It could have been sent to other news organizations, or it could have been sent to the NFL so that they could deal with the matter internally. The latter was actually reported by AP after speaking with a law enforcement official, who spoke on the condition he remain anonymous, who said he sent the video to the NFL head of security Jeff Miller five months before it was released by TMZ.

Another example of a news organization’s willingness to pay for information is the news site Gawker. Last year Gawker launched a fundraiser on Indiegogo to raise $200,000 to pay for a video of Canadian mayor Rob Ford smoking crack. Although they weren’t able to buy the video, which was later acquired by Toronto police, they did raise the money to pay the source.

The video that they were going to buy was authentic, so it passes that portion of the SPJ code of ethics but again the motives of the source are questionable.

Whenever recordings or documents involving public officials come into existence, it is immediately valuable to the public and that official’s cabinet, which will pay to keep the video private. When a source holds a bid for the information, their priority is to make money from the video; it’s secondary to them that it causes a discussion so the source’s motives become questionable.

By applying the code of ethics we learn at our school’s journalism department that we can find that there are possibly problems with paying for information.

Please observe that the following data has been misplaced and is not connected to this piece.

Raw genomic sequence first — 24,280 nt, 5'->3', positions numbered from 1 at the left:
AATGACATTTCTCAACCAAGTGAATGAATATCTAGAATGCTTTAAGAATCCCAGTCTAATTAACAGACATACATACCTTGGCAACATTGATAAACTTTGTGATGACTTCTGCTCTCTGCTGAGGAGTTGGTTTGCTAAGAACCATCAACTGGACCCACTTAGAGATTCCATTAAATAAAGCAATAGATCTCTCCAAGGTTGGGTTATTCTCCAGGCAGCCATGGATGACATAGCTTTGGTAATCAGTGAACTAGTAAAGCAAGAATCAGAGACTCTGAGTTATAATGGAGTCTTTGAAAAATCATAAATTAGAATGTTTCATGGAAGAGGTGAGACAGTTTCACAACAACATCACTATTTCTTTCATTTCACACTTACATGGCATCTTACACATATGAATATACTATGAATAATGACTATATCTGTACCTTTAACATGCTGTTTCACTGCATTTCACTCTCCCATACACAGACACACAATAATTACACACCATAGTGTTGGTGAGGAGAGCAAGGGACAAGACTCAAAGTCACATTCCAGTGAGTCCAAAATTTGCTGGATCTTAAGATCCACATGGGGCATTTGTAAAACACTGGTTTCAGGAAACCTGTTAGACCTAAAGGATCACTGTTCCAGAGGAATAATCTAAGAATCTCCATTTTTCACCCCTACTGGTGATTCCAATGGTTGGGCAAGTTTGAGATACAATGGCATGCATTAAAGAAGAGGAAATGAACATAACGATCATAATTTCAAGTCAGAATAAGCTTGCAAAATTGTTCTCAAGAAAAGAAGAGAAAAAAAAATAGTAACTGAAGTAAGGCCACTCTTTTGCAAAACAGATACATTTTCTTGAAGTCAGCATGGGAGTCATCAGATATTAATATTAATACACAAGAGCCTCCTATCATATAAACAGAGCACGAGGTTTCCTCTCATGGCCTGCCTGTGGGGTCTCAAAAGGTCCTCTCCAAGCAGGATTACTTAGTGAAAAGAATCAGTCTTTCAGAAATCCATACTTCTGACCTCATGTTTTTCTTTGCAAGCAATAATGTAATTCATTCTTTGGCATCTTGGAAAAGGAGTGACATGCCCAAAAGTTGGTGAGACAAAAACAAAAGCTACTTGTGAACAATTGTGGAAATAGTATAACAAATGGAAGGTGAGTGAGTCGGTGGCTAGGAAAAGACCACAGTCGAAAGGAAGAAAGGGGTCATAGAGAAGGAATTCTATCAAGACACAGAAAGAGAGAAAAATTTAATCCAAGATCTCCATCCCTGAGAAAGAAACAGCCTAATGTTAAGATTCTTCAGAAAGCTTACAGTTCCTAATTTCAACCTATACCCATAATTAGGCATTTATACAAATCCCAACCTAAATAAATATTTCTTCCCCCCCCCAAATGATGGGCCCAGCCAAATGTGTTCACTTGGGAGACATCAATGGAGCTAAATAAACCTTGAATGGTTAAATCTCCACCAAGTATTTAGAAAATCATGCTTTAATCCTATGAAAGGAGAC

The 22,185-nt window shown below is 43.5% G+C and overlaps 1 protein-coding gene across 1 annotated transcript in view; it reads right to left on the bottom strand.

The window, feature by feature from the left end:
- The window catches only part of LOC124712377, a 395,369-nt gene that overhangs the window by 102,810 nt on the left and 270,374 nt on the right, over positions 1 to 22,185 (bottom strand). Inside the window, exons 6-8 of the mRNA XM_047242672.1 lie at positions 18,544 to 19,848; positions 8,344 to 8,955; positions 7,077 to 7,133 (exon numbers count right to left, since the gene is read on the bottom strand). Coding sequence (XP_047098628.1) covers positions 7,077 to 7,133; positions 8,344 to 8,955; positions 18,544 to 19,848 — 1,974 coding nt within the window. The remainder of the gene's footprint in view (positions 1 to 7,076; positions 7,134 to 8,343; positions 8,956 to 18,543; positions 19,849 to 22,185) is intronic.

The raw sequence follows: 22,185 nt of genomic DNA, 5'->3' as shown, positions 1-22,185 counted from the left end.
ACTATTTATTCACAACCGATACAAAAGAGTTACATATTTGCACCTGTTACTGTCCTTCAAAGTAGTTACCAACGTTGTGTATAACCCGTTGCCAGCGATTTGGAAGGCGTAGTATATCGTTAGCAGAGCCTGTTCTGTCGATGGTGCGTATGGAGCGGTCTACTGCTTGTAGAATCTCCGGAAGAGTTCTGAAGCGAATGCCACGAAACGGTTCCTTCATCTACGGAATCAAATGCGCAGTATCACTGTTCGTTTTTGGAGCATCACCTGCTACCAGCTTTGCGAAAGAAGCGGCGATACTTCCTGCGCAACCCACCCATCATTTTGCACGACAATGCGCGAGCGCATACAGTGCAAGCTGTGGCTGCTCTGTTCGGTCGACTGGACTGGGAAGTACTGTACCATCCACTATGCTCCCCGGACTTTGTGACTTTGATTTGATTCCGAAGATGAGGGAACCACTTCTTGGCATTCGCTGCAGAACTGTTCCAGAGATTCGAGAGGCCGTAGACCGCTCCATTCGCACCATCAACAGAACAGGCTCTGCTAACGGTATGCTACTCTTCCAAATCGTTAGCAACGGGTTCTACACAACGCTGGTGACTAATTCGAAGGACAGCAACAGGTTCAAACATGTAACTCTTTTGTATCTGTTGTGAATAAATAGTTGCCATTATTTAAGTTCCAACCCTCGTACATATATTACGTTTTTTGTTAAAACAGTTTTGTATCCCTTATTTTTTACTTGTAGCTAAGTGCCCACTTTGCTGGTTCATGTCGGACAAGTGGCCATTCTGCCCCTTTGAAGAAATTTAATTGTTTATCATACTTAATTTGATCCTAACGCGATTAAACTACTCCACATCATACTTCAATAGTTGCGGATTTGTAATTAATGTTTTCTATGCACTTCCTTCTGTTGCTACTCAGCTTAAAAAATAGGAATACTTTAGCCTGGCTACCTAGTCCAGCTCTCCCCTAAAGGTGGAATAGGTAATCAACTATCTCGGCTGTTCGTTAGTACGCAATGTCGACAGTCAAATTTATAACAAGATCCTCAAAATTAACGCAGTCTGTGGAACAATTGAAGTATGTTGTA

Even still, there is a bigger problem

Besides offending the SPJ’s code of ethics, the other problem with paying for information is it creates a financial barrier to something that the public needs to know in order to make informed decisions.

Sure, the most important function of journalists is to investigate and release information. And, if TMZ or other news organizations that pay for information don’t pay for it when their sources ask them to, then it is very likely that the information will remain hidden from the public – which is worse than having paid for the information.

Both Rice and Sterling were content living their lives as public figures and – at least – in the Rice case, it wasn’t like the league was actively looking for the tape that implicated one of its players. So it is a real possibility that if news organization don’t obtain and release information, then no one else will.

Regardless, every time a journalist pays for information they establish a precedent which validates to society the sale of information to news organizations.

If journalists continue paying for information then eventually they will regularly have to pay for information. There will be little reason for sources to give up information for free when news organizations have established a price for information.

The worst part of this trend is that it will eventually spread past paying for videos of wife-hitting athletes or crack-smoking mayors. Eventually, journalists will create a culture where the sale of information like the NSA leaks of Edward Snowden or the U.S Military leaks of Chelsea Manning is acceptable.

If journalists continue paying for information, they will turn whistleblowers into businesspeople.